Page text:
Graduate Academic Information and Policies (alphabetical)

Academic Credits and Load

Concordia’s unit of credit is the semester hour, normally granted for the satisfactory completion of a course meeting one period (50 minutes) per week for one semester. Students can anticipate that one credit usually connotes 15 hours of course meeting time and 30 hours of outside or laboratory work over the semester. One credit in an online course can assume 30-45 hours of work for the semester.

Graduate students carrying six credits and above during the semester are considered full-time, while three hours is half-time.

Academic Grievance

Procedures for student grievances (e.g., concerns over grades, grading policies, grading practice, course design) are delineated in the CU Student Handbook. These procedures are designed to provide a mechanism by which students can seek to express concerns, disagreements, or complaints about a faculty member, and seek redress of perceived injustice, harassment, discrimination, or inequity. Students are encouraged to start by discussing concerns face-to-face with the faculty member in an attempt to resolve issues. Students should also consider discussing concerns with his/her academic advisor or a professional staff person in Student Services. This will provide an opportunity to review the appropriate university policies and practices related to the student’s concern.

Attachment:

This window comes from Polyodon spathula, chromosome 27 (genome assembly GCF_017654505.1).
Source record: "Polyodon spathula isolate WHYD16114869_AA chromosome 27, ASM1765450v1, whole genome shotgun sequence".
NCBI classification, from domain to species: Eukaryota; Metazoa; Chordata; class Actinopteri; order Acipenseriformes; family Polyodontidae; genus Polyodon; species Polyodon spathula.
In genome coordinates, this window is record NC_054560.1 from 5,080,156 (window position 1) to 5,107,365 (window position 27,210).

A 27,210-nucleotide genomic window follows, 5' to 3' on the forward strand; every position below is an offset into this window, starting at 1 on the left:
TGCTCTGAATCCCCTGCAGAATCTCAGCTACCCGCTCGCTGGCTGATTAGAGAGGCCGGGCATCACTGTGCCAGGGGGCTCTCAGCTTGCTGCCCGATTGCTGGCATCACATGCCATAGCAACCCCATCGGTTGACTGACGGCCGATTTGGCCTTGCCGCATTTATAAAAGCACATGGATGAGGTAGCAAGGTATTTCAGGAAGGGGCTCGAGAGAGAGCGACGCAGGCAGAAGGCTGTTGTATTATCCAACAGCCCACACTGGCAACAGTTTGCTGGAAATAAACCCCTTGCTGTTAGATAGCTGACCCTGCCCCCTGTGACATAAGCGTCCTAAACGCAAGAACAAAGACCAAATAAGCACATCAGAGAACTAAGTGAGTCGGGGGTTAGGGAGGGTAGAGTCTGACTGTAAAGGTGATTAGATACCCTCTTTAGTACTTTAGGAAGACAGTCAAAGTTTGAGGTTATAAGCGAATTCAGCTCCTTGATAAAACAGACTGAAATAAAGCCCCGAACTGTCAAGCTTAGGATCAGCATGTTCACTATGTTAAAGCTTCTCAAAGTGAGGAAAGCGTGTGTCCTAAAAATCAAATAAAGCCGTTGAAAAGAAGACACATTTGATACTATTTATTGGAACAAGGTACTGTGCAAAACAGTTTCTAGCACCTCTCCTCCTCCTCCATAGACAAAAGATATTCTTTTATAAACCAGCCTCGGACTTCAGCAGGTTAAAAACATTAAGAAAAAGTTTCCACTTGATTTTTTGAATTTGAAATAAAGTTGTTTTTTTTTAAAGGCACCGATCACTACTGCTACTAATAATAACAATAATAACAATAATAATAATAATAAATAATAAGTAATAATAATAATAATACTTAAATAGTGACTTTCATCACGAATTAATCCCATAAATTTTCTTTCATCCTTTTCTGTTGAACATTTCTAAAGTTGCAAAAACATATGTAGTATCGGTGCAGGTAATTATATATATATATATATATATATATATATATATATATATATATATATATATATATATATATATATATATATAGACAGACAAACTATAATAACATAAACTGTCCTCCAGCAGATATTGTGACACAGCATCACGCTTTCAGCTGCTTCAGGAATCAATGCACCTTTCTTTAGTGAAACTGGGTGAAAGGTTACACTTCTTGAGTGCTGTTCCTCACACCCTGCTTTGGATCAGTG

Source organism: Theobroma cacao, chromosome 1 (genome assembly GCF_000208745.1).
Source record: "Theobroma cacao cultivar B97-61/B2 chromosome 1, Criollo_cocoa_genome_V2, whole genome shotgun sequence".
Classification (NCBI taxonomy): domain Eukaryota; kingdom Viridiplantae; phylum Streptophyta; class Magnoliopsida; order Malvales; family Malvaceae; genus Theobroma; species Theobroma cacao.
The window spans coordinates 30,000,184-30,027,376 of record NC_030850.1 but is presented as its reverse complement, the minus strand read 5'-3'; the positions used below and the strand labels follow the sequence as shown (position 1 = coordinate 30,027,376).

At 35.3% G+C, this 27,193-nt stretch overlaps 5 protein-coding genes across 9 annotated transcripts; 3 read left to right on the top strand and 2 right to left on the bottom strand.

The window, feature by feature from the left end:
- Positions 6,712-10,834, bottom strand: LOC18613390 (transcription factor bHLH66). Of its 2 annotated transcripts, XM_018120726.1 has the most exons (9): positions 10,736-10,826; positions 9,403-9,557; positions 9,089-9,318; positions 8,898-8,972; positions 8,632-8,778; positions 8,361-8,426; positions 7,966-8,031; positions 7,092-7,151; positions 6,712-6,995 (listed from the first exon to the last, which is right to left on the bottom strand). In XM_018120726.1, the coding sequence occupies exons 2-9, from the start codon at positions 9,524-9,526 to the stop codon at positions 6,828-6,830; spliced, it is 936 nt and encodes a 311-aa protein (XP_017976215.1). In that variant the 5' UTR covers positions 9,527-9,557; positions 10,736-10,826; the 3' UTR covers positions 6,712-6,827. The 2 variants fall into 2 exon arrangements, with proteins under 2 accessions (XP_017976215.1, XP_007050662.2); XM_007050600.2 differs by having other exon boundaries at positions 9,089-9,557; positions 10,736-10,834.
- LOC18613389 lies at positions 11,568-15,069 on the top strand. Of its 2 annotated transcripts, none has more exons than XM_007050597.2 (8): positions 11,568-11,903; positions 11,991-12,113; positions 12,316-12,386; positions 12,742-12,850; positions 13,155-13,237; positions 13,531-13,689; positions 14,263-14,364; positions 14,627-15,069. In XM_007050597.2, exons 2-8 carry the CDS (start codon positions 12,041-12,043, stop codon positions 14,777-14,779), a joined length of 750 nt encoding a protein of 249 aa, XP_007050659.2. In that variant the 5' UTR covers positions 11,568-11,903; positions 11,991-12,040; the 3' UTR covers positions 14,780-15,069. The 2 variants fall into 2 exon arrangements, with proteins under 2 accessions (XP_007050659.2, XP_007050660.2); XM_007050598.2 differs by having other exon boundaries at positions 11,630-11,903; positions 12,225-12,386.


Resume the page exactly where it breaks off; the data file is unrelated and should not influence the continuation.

Academic Dismissal Appeal Process

All students have the right to appeal academic dismissal through the Scholastic Standards Committee. Instructions on how to petition will be communicated to all dismissed students, but may also be obtained by contacting gssc@cu-portland.edu.

Academic Standing – College of Education – Ed.D.

Concordia University believes its Ed.D. Candidates are enrolled in one of the most innovative and engaging degree programs available. The focus of all programs is on the candidate’s success and the transfer of that success to classrooms or the workplace.

To facilitate student success, standards of academic excellence must be maintained and safeguarded. To that end, the University developed the following parameters for academic probation, dismissal, and student readmission in order to support candidates who may find themselves in academic difficulty.

Ed.D. Academic Standing

  1. Candidates must earn a grade of B- or better or a 'Pass' in each course to receive credit for the course.
  2. A letter grade of ‘C+’ or below or 'No Pass' means the candidate has failed that course and will be placed on academic probation.
  3. A failed course may be repeated once. If the new grade is a B- or better, the candidate remains in good standing.
  4. If the repeated course is awarded a ‘C+’ or lower or a 'No Pass' the candidate is dismissed from the program.
  5. If a candidate fails two courses in succession, he or she will be dismissed from the program.
  6. If a candidate fails two courses, he or she will be dismissed from the program if the first course failed has not already been retaken successfully.
  7. A cumulative minimum GPA of 3.0 must be maintained to remain in good academic standing1 and earn the degree.
1

Good standing means that the candidate has a grade point average of such quality that he or she may continue to advance toward program completion.

Academic Standing – College of Education – M.Ed. and Certificate Programs